Great Smoky Mountains National Park
Guide to Fly Fishing the Park
For those of you making your first visit to the Great Smoky Mountains National Park (GSMNP), a little background on our ecosystem will help you better understand this unique “wild trout” fishery.
Freestone Mountain Streams
For starters, the Great Smoky Mountains National Park harbors over 800 miles of fishable water. The majority of these watersheds are comprised of small to medium sized freestone streams. Our loan dissenter is Abrams Creek, which unlike all other streams of the park, is an even flowing limestone based river. More will be said of this unique watershed later.
The single most definitive characteristic of the Smokies watersheds is their morphology or physical make-up and or appearance. Aside from Abrams Creek, the parks’ streams are a very homogeneous group (i.e. they all look similar). Basically, the watersheds of the Smokies tumble and fall right down the sides of the mountains which cradle them. It is this drastic change in elevation which produces the “pocket water” characteristic of most Southern Appalachian trout streams.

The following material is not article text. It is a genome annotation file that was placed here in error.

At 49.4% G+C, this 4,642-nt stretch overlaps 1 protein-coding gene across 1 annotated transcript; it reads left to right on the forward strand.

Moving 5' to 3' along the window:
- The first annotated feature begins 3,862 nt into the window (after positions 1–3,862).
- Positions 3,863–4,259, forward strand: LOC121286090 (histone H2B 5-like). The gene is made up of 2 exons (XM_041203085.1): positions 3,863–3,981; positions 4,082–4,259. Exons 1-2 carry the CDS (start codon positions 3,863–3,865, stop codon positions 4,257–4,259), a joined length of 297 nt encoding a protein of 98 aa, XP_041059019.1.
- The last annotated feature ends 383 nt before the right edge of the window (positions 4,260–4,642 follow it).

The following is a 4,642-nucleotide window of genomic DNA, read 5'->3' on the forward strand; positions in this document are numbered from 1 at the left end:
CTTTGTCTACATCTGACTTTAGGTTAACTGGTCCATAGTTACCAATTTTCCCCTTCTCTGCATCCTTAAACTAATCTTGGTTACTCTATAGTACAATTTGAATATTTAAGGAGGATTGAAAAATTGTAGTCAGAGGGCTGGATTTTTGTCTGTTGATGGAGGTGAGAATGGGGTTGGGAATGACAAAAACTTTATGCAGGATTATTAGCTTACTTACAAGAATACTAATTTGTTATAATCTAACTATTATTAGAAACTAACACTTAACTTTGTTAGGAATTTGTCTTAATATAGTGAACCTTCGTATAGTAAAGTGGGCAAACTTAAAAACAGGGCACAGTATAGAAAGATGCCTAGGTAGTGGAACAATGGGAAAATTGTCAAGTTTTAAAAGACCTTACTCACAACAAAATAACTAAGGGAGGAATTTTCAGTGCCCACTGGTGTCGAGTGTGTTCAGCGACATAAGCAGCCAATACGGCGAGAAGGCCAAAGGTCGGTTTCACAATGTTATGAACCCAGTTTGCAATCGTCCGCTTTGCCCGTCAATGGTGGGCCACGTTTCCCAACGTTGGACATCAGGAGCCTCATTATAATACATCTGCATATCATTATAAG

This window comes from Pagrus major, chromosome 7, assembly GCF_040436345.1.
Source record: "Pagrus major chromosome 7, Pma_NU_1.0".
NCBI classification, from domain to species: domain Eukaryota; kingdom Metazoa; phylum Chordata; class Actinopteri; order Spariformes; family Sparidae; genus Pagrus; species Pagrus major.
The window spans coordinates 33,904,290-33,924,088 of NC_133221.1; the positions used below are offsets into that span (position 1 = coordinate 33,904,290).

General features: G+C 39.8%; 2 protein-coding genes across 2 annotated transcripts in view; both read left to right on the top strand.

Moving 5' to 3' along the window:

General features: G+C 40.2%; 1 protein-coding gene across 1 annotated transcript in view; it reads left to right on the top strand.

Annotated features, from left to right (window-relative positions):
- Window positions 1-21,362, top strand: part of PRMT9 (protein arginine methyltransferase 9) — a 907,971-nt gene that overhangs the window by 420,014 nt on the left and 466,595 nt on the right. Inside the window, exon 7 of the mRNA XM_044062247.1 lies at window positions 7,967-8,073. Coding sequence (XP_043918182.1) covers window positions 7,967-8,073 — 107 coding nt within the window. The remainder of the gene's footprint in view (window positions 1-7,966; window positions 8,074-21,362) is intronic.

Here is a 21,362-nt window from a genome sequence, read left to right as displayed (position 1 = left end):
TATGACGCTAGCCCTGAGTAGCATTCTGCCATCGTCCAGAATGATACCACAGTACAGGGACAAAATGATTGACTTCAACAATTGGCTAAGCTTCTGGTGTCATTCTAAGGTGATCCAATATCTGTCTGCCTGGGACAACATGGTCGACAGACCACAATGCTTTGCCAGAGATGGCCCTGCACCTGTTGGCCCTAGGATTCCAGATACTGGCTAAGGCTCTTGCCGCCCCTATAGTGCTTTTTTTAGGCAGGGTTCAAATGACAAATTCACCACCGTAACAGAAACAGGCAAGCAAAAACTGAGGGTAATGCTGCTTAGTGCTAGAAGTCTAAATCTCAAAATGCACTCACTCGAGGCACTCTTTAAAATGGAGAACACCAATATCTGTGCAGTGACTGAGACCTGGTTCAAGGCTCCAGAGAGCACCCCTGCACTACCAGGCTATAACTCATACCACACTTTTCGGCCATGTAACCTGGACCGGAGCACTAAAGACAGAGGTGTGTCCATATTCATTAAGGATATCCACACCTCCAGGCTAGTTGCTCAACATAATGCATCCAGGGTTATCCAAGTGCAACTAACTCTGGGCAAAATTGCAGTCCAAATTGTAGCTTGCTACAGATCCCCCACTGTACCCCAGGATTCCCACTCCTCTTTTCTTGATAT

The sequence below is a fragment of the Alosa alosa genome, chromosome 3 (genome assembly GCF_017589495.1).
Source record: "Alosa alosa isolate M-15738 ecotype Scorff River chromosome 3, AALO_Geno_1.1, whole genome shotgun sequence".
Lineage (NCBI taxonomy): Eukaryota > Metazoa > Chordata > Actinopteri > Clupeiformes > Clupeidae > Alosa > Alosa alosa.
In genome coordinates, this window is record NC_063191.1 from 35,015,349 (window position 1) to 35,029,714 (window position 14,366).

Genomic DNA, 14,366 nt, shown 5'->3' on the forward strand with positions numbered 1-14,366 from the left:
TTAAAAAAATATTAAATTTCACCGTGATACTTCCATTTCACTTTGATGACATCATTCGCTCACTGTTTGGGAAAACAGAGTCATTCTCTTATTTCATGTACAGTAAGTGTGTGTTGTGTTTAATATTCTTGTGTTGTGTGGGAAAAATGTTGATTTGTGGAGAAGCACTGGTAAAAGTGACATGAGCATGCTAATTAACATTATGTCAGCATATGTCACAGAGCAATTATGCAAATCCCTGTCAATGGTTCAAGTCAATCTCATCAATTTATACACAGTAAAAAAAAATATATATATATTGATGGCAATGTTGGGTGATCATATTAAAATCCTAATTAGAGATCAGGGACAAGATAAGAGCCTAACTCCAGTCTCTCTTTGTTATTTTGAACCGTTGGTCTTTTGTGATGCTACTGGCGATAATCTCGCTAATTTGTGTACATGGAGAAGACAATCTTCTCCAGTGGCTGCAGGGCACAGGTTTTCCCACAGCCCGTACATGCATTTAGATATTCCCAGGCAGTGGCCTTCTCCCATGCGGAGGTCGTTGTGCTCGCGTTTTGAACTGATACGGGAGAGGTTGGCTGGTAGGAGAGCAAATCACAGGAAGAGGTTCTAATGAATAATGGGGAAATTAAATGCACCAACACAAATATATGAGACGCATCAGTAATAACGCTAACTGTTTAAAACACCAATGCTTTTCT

Ironically, the underlying granite substrate which comprises the vast majority of our streambeds and produces the spectacular pool formations is in fact responsible for holding these streams back from reaching their full potential (biologically speaking).The hindrance is twofold.
First and foremost is the problem of chemical deposition from these rock forms.
Secondly, the physical make-up of our streams lend themselves to frequent flash floods, which in turn scour the stream bottoms making it difficult for any form of life to take a foothold. More specifically, the geological formations know as Thunderhead and Anakeesta leach harmful sulfates into the watersheds which in turn react with water, sunlight, (et. al.) to form acidic compounds which greatly alter the pH levels of these streams.